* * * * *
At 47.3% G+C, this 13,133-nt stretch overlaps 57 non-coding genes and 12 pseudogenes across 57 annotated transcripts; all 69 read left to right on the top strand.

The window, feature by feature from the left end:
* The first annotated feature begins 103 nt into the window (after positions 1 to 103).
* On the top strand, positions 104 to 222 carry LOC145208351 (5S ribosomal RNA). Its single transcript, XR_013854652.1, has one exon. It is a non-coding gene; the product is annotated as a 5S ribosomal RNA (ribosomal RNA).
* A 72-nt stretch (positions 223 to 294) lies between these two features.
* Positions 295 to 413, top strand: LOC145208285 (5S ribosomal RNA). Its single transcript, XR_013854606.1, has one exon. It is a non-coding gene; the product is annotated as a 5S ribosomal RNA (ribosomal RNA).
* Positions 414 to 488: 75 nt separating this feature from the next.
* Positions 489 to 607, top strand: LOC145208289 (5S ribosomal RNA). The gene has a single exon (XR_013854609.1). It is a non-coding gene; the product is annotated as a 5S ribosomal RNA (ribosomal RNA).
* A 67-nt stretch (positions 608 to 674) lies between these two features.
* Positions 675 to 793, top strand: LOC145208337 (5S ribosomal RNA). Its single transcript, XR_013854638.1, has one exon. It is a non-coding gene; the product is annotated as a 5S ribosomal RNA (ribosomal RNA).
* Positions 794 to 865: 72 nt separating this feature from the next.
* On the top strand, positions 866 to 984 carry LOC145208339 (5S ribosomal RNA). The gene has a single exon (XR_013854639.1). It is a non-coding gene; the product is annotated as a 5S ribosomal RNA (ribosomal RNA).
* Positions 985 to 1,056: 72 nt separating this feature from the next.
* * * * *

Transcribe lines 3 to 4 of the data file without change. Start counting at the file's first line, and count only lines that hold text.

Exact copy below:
* The first annotated feature begins 103 nt into the window (after positions 1 to 103).
* On the top strand, positions 104 to 222 carry LOC145208351 (5S ribosomal RNA). Its single transcript, XR_013854652.1, has one exon. It is a non-coding gene; the product is annotated as a 5S ribosomal RNA (ribosomal RNA).